“This would be a good book to read for anyone who plans to move to the Texas coast or who loves to vacation there, or who simply is curious about the part of the Lone Star State that most often is overlooked. Cannibals and Condos is a ‘good read.’ It is a good ‘think’ as well.” --Dallas Morning News

“Robert Lee Maril, authors of Texas Shrimpers: Community, Capitalism, and the Sea, an excellent study of those mainstays of the state’s seafood industry, gives us a different look at the coast in Cannibals and Condos: Texans and Texas Along the Gulf Coast. Here Maril presents personal essays on a variety of matters, including duck hunting (he was an abject failure), sand castles (Maril is an expert), fishing and fishermen (he decided he would rather watch fish than catch them), and condos (South Padre Island is already overrun with them, and the condo economy will soon take total control of Port Isabel). Maril’s description of his preparations for a hurricane is very good, but best of all is his account of the biggest oil spill in the world, the Ixtoc disaster of 1979. What really saved the Texas beaches from being covered with Mexican crude oil was a change in seasonal winds, not governmental action. Since then, there has been “no major research effort offering a broad empirically based analysis of the impact of Ixtoc on Texas or Mexico.” And as Maril warns, “our luck cannot hold forever.” --Southwest Review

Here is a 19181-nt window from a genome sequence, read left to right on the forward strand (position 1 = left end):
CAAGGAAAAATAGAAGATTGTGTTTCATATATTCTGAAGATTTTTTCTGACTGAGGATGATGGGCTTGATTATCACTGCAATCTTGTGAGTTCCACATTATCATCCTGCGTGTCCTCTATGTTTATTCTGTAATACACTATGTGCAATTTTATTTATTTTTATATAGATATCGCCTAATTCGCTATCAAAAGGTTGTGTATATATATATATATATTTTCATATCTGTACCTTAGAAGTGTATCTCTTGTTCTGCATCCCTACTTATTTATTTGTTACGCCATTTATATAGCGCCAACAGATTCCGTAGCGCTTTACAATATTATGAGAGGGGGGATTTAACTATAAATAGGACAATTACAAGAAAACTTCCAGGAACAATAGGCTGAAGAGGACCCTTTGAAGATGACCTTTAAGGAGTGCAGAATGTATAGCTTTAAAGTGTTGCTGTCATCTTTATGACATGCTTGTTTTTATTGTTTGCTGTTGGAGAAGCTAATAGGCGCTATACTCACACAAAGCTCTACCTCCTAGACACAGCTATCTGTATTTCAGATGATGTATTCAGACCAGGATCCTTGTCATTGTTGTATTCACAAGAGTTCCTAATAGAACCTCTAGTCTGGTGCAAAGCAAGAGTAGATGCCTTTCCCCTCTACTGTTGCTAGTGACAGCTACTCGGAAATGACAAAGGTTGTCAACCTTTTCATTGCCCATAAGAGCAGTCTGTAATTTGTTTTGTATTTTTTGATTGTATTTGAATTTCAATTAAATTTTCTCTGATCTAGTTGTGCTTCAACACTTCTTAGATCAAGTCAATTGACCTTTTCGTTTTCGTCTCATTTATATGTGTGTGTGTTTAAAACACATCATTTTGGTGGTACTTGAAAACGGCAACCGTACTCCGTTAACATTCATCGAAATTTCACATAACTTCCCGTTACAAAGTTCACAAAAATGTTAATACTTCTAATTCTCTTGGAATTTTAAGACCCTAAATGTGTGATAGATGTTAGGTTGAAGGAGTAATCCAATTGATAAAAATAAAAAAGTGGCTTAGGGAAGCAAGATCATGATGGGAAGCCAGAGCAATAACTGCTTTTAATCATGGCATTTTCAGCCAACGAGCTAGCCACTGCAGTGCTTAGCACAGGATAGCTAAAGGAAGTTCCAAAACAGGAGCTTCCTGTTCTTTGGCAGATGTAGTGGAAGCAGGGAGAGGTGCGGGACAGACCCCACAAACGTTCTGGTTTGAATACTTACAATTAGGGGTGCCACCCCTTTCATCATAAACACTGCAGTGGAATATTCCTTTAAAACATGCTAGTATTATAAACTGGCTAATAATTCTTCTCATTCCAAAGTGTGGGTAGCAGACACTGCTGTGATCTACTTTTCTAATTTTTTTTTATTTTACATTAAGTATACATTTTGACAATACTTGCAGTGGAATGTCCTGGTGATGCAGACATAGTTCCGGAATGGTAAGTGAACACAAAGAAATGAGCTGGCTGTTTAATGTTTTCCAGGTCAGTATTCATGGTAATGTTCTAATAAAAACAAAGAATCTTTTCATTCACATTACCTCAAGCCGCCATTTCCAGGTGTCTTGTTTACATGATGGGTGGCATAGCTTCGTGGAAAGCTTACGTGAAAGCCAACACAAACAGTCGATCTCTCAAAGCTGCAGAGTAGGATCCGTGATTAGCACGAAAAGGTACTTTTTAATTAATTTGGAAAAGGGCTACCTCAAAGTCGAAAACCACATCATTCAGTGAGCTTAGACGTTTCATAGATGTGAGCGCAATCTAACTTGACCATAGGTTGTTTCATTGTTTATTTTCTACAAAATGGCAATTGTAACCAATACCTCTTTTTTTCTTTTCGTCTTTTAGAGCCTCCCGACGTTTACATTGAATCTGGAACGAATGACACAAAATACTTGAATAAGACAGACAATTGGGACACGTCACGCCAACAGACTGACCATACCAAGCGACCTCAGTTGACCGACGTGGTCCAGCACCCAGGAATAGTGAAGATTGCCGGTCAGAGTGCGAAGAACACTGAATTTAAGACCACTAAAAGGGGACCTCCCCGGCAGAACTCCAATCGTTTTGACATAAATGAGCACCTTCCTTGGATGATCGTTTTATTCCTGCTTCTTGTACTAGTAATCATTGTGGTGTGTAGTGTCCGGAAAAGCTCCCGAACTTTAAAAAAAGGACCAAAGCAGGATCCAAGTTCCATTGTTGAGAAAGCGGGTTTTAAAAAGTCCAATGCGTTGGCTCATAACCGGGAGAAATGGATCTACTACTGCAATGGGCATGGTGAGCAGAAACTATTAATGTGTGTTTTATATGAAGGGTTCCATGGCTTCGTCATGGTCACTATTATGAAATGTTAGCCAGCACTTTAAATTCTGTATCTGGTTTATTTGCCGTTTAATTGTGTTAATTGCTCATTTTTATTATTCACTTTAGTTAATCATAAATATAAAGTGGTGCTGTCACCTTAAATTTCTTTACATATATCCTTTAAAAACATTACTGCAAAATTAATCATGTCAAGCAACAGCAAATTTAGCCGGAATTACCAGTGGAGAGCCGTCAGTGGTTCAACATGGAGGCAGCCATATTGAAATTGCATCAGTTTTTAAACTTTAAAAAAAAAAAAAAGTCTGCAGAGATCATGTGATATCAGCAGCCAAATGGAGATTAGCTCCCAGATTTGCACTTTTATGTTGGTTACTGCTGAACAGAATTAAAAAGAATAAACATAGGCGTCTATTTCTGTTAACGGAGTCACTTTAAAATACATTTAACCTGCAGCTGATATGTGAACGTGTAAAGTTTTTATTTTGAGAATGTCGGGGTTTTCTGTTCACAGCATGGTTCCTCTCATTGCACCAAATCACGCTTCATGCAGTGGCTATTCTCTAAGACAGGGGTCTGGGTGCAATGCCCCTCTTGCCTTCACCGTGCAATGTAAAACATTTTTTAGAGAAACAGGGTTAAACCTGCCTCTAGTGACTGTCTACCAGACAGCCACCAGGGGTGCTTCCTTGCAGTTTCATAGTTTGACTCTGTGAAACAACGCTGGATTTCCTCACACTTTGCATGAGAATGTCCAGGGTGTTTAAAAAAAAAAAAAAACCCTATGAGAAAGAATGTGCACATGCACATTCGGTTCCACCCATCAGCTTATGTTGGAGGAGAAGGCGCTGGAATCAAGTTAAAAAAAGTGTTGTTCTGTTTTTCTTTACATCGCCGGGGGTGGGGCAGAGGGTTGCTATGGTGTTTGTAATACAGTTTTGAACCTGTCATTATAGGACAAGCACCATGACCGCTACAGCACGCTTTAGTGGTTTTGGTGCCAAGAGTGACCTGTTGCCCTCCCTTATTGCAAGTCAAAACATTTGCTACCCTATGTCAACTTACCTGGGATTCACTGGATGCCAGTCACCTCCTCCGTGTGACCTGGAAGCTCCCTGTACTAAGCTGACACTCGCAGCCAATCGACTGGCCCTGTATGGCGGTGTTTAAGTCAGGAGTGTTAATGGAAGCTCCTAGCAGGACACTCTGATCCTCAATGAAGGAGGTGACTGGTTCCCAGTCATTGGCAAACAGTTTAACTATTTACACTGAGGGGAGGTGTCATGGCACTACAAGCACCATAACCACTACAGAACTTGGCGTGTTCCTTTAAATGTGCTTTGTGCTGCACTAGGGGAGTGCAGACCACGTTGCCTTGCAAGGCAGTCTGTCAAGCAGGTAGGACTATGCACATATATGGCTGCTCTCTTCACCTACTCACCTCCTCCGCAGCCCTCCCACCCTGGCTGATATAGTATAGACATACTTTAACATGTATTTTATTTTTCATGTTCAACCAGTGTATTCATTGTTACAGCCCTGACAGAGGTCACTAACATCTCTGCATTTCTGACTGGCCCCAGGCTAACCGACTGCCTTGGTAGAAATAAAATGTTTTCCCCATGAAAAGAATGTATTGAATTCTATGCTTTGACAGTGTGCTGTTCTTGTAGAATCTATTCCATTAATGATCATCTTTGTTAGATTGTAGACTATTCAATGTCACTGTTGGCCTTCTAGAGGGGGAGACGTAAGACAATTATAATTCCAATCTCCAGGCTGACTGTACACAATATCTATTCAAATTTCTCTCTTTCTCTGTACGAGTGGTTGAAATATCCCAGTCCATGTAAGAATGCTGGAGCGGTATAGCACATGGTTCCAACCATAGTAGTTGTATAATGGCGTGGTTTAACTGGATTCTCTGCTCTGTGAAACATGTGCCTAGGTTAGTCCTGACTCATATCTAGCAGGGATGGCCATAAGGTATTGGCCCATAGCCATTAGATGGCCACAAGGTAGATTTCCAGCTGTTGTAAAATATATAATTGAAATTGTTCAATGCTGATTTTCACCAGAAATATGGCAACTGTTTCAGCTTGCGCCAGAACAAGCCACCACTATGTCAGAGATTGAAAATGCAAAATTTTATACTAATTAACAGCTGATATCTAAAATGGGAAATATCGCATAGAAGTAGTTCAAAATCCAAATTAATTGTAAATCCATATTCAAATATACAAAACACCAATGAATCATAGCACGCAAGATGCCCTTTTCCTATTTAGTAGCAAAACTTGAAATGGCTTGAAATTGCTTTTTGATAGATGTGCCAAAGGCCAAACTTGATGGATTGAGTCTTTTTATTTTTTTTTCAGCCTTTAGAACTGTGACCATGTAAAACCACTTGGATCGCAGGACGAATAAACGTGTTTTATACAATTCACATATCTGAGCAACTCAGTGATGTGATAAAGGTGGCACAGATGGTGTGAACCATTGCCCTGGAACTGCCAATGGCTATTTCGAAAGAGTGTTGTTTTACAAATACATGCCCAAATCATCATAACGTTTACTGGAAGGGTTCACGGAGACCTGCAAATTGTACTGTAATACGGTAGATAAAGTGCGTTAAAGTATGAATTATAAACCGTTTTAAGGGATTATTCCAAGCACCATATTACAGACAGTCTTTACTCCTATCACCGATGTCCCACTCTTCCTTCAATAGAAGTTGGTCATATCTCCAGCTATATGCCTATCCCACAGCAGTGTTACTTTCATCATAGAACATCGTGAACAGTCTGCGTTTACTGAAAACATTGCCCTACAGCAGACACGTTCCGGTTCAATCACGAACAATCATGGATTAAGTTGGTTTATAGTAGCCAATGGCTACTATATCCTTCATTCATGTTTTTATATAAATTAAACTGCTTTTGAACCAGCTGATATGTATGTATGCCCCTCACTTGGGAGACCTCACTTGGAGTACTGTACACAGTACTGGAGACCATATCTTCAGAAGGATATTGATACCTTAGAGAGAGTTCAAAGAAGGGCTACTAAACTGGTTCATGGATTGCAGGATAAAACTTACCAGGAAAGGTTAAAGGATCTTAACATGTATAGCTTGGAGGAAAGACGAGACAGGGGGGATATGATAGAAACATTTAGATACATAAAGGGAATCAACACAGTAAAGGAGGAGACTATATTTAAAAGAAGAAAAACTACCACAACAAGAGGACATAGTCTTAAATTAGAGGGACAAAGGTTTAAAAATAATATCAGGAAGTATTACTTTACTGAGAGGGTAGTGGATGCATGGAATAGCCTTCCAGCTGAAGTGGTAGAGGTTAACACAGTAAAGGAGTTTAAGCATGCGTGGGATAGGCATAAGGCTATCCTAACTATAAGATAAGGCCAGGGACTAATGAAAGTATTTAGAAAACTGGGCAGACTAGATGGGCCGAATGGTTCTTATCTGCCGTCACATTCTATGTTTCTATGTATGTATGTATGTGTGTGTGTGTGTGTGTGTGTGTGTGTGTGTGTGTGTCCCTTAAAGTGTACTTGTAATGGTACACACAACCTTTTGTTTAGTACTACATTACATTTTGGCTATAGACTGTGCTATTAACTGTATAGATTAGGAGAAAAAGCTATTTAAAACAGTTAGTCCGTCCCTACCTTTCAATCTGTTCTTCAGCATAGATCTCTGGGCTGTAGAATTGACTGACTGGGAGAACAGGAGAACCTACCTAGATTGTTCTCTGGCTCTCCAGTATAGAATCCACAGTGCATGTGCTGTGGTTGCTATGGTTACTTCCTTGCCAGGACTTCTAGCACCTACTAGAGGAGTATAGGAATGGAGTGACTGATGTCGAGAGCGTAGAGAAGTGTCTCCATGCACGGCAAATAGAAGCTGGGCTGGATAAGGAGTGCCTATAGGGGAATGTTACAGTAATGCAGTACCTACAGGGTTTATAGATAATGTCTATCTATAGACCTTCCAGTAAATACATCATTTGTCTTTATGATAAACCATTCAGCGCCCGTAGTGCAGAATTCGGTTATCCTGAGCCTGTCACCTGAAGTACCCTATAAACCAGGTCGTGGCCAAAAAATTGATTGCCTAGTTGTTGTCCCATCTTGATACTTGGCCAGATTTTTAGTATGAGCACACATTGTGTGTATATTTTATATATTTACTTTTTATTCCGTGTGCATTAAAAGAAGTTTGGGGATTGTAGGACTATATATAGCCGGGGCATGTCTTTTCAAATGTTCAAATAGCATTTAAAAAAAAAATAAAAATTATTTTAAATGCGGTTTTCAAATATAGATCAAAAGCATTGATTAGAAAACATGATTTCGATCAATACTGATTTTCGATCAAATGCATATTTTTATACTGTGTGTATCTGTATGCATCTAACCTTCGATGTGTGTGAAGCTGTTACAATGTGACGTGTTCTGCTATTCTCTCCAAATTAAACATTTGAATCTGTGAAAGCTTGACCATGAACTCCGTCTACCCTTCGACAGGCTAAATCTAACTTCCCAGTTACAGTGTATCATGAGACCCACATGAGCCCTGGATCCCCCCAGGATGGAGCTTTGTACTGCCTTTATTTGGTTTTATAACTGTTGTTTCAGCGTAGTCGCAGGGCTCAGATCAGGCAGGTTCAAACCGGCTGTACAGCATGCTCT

“This delightful book by sociologist Robert Lee Maril provides a personalized account of continuity and change in human interaction with the Texas Gulf coastal environment over the past 450 years. Maril is a talented writer who gracefully integrates history and social commentary with personal reflection; he soberly considers matters ranging from coastal zoning to offshore incineration of toxic wastes, but balances these ruminations with irony, whimsy, and gently self-deprecating wit. . . . All caveats aside, I highly recommend Maril’s book to readers specifically interested in Texas or the U.S. Gulf Coast, and more generally to anyone who approves of humanistic approaches to human ecology.” --David R. M. White